Aaron was acting in Imaginating Dramatics (in Grandview) from somewhere around age 7 to 12, and he kept getting lead roles in musicals then and later throughout high school. He has a stunning flair for both singing and acting. Louis began playing the pots and pans soon after he learned to walk, then his toy drum kit, then a cheap garage sale kit. They actually played in a band together in middle school, performing at the school talent shows both years with Aaron singing and playing bass. About a year and a half ago, Louis spent his own money to acquire a very nice kit. Trust me, this is relevant.

    Given the way this record was developing, it eventually occurred to me it would be great to have Aaron’s voice on it, and he was about 15 when I recorded him singing some spectacular background vocals in The Test. He also did a bit in The Price as well. There would have been much more, but he was super busy thereafter.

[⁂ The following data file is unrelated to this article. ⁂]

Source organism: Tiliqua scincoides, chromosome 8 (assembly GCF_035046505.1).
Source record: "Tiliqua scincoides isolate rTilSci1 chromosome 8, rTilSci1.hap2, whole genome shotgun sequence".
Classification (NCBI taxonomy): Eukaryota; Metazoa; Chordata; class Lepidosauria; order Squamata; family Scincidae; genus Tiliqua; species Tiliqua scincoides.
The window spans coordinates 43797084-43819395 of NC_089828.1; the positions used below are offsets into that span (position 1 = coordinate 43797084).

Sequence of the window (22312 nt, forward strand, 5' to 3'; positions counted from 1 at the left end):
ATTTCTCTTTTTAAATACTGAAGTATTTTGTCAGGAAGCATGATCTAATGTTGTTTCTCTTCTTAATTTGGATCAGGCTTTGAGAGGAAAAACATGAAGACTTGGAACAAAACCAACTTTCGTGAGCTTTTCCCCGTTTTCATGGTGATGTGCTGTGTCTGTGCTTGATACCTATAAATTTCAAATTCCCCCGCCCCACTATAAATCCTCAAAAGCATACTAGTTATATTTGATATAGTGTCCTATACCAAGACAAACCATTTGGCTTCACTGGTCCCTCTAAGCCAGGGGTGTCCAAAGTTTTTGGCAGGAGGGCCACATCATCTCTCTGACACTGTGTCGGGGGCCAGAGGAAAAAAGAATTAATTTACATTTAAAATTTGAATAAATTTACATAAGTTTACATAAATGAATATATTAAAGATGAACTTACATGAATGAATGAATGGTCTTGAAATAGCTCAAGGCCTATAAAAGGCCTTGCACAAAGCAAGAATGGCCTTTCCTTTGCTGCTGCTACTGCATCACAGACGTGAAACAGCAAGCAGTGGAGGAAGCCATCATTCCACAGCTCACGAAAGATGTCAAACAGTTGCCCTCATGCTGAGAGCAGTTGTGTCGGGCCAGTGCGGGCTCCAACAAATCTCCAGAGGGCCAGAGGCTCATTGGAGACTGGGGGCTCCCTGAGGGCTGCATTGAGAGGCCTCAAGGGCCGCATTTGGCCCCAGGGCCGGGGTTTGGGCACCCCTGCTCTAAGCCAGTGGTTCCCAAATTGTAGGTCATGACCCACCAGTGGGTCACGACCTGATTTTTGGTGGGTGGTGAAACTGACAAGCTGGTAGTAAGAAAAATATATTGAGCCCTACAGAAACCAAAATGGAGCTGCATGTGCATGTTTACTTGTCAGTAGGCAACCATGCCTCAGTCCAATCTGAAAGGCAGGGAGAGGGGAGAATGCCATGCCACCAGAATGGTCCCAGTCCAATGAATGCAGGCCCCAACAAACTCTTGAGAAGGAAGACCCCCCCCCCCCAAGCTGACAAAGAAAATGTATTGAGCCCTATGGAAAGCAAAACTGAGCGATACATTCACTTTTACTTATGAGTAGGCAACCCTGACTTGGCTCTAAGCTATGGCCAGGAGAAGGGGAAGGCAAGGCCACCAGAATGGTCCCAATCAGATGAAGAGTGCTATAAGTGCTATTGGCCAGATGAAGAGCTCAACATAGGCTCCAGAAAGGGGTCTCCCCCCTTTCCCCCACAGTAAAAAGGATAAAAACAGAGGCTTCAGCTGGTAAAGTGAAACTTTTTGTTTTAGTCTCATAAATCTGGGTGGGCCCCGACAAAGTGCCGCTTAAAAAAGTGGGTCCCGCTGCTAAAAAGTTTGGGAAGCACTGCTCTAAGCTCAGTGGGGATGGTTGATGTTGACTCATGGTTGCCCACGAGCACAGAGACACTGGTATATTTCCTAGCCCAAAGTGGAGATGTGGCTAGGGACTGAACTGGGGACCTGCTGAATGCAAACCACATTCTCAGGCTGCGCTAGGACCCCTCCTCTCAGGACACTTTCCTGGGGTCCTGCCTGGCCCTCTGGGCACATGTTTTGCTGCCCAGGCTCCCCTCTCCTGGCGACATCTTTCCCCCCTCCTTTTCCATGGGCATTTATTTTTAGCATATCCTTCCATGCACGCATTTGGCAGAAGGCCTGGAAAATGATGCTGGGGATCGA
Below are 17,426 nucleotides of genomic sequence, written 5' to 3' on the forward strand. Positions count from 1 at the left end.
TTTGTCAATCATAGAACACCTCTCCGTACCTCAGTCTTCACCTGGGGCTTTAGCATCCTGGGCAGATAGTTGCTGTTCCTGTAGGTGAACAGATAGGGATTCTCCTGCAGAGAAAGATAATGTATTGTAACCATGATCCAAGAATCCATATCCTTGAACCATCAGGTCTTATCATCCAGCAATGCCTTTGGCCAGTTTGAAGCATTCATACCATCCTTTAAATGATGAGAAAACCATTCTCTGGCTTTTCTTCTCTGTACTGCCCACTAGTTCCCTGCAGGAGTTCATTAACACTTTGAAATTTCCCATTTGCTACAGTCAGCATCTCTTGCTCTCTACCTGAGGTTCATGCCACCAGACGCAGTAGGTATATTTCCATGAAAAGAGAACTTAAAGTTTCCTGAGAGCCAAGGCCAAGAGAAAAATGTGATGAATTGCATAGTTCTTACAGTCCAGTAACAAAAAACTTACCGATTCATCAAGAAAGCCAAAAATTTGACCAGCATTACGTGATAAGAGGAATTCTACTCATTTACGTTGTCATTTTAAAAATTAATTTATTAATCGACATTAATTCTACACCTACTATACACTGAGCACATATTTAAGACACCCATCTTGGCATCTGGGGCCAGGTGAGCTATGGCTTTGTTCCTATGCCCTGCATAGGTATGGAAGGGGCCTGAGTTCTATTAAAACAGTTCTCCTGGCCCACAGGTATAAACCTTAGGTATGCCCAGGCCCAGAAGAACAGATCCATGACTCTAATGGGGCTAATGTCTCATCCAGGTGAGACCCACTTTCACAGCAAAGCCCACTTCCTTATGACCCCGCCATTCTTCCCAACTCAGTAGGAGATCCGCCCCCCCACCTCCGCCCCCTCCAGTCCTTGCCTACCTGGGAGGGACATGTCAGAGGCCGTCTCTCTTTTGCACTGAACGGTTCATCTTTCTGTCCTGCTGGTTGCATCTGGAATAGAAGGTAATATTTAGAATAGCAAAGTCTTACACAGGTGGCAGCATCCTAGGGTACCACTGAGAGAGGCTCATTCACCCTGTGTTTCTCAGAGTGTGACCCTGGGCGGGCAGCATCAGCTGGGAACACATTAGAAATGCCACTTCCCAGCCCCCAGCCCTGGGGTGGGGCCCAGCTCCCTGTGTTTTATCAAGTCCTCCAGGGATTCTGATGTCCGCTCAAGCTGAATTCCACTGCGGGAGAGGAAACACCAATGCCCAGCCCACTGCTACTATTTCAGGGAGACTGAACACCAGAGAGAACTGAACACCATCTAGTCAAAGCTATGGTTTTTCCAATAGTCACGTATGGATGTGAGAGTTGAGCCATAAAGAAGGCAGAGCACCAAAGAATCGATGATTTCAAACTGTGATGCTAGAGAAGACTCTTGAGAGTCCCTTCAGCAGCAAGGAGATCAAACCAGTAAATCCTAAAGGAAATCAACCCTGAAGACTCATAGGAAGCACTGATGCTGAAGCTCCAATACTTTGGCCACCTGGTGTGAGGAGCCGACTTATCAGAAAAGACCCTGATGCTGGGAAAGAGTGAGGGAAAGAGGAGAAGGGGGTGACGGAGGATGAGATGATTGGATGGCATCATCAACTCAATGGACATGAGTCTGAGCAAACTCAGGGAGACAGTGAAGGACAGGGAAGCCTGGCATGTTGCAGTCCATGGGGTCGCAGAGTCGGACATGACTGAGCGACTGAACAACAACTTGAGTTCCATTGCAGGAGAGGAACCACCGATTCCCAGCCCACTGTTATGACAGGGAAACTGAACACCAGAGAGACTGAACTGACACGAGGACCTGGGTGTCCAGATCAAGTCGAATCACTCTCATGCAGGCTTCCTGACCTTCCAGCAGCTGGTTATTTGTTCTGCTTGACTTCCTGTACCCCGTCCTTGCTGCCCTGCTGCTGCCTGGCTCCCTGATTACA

Two years ago I thought I was finally done, but realized I had one of my boys singing background vocals, but the other who had been playing drums all his life was not featured anywhere. I thought I'd just tack on an intro or an outro, but instead ended up taking a riff I'd come up with that had made me feel better during a particularly rocky moment (which I shouldn't expand upon, other than to say I shared it with Louis and it was very difficult), and expanded it into a long elaborate song - one of my favorites. I recorded all my parts then had Louis come up with his part. I cannot overstate how proud of his performance I am. The song is called Wit's End.